In his motion, Vojislav Seselj challenges virtually everything: from the legality of the founding of the Tribunal to its jurisdiction in general, and particularly, its jurisdiction over alleged violations of international humanitarian law committed in the territory of Vojvodina.
Vojislav Seselj, just like Slobodan Milosevic, does not recognize the Tribunal in The Hague and refuses to appoint his defense counsel, quoting the Statute which guarantees his right to defend himself. Unlike Milosevic, who refuses to submit any written motions to the "illegal tribunal", Seselj simply loves filling sheaves of paper with his motions and his correspondence with the Registry, the Trial Chamber and the Appeals Chamber of the Tribunal he does not recognize. In the past year, he has submitted some thirty hand-written motions on a variety of topics: complaints about his "mental anguish" caused by the red and black robes of the judges, to his demands that the Tribunal intervened on behalf of his personal confessor Bishop Filaret – on the list of personae non gratae in the EU - so that he can get a Dutch visa and visit him in the Detention Unit and hear his confession there.
The latest in the series is Seselj's motion about the indictment. On forty densely typed pages, he challenges virtually everything: from the legality of the founding of the Tribunal to its jurisdiction in general and its jurisdiction in the territory of Vojvodina in particular. In the indictment, Seselj is charged with crimes against humanity and violations of laws and customs of war in Croatia, Bosnia and Herzegovina and a part of Vojvodina, from August 1991 to September 1993.
The Vojvodina portion of the indictment against Seselj deals with the events in the village of Hrtkovci, where the accused, as the indictment alleges, held an "inflammatory speech" on 6 May 1992 in which he called for the expulsion of Croats and then read out a list of names of the Croatian villagers who were to leave the village. The prosecutor alleges that on that occasion Seselj in effect issued instructions to his local followers to use pressure and death threats to force those who were unwilling to leave their homes to actually do it. Immediately after Seselj's visit and speech, the indictment alleges, there began a campaign of ethnic cleansing, abuse, assaults and threats to the local Croats that they would be killed unless they left. As a result, all the Croats left the village in the next three months and their homes were looted and taken.
Seselj, however, thinks that the Tribunal does not have jurisdiction over any crimes in Hrtkovci, because, as he states in his motion, "in Vojvodina from 1 January 1991 until today there were no sides to the conflict and therefore an armed conflict of sufficient scale and intensity was not possible…", nor was there a "systematic and widespread" attack on civilians. These are the prerequisites for the Tribunal to have jurisdiction over such crimes. If there were any crimes in Hrtkovci at all, Seselj goes on to say, they would be in the jurisdiction of the domestic courts, not of international ones.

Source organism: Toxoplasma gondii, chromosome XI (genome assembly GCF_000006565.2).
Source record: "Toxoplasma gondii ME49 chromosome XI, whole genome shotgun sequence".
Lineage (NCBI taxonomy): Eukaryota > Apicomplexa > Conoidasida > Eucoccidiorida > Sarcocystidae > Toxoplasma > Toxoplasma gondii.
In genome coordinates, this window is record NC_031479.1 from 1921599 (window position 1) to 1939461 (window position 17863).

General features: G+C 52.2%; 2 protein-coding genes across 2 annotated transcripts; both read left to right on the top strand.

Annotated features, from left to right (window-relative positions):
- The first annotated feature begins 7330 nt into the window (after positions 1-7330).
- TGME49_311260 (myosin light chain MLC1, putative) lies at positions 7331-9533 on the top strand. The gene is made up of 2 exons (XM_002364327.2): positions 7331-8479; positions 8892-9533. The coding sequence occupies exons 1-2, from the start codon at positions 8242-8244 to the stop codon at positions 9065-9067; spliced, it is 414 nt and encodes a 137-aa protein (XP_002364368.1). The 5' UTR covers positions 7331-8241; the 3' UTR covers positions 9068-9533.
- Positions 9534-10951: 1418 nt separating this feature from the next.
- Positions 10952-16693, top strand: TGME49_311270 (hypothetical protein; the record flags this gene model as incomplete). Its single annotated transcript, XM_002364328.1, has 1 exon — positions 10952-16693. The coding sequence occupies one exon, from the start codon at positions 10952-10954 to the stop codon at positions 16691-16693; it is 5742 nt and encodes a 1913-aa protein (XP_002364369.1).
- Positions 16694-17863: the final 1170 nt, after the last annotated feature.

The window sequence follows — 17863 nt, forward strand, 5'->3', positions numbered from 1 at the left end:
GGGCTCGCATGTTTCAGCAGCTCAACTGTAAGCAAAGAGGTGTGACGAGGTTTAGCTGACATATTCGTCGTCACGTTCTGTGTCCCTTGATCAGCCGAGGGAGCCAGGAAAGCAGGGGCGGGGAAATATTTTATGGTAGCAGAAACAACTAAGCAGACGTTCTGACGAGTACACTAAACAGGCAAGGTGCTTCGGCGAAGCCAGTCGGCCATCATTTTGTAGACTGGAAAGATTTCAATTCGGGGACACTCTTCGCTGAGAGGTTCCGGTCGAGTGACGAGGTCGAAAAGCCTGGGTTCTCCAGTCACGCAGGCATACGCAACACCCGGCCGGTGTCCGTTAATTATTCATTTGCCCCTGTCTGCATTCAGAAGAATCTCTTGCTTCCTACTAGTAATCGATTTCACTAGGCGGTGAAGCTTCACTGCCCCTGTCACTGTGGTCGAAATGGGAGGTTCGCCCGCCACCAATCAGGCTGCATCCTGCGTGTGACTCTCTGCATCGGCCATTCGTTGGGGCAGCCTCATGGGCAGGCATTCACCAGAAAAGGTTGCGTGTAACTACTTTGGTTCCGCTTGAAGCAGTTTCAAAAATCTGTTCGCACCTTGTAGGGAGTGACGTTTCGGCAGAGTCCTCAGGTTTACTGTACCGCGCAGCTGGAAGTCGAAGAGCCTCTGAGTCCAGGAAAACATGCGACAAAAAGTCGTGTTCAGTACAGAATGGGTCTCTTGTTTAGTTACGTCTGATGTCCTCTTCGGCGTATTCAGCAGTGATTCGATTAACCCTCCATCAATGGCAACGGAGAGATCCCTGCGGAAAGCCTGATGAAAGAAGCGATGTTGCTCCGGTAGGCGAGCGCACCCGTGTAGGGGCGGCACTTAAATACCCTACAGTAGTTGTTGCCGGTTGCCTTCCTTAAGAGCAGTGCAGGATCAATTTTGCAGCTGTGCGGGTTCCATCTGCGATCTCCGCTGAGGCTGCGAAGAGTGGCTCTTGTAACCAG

The prosecution has filed responses to Seselj's motion. The first points out that the existence of an armed conflict in Croatia in the times relevant for the indictment has already been proven before the Tribunal and that the crimes Seselj is charged with are in an "objective geographical and temporal relationship with this armed conflict". The prosecution claims that this meets the requirement for the jurisdiction of the Tribunal. International law, it is stated in the response, is applicable in the entire territory caught up in an international or internal conflict "regardless of whether there is combat or not:. The prosecution further claims that "it is enough for the alleged crimes to be closely connected with the hostilities in other parts of the territory controlled by the sides to the conflict”.
In their additional response, the prosecution quotes the statements made by the accused. They had been provided by Seselj when he notified the OTP of his intent to offer "special defense". In an interview to the weekly Duga in December 1992, Seselj, as quoted by the prosecution, explains that the events such as the one in Hrtkovci are "inevitable in a war situation". According to the prosecution, an interview given by the accused to Radio B92 in September 1993 is particularly interesting. In it Seselj speaks about international law with regard to the treatment of the Croats in Vojvodina. “In war conditions” – Seselj said in 1993 – “if you are in war with another country, the members of the ethnic minority of that state residing within your borders are potential spies, and measures of caution are taken against them, certain measures are taken against them that are also recognized by the international law of war.”
This is why, the prosecution concludes, “the Accused cannot claim today that this Tribunal, which enforces international humanitarian law, has no jurisdiction over crimes committed within the Republic of Serbia that were temporally and geographically linked to an ongoing armed conflict in other parts of the former Yugoslavia.”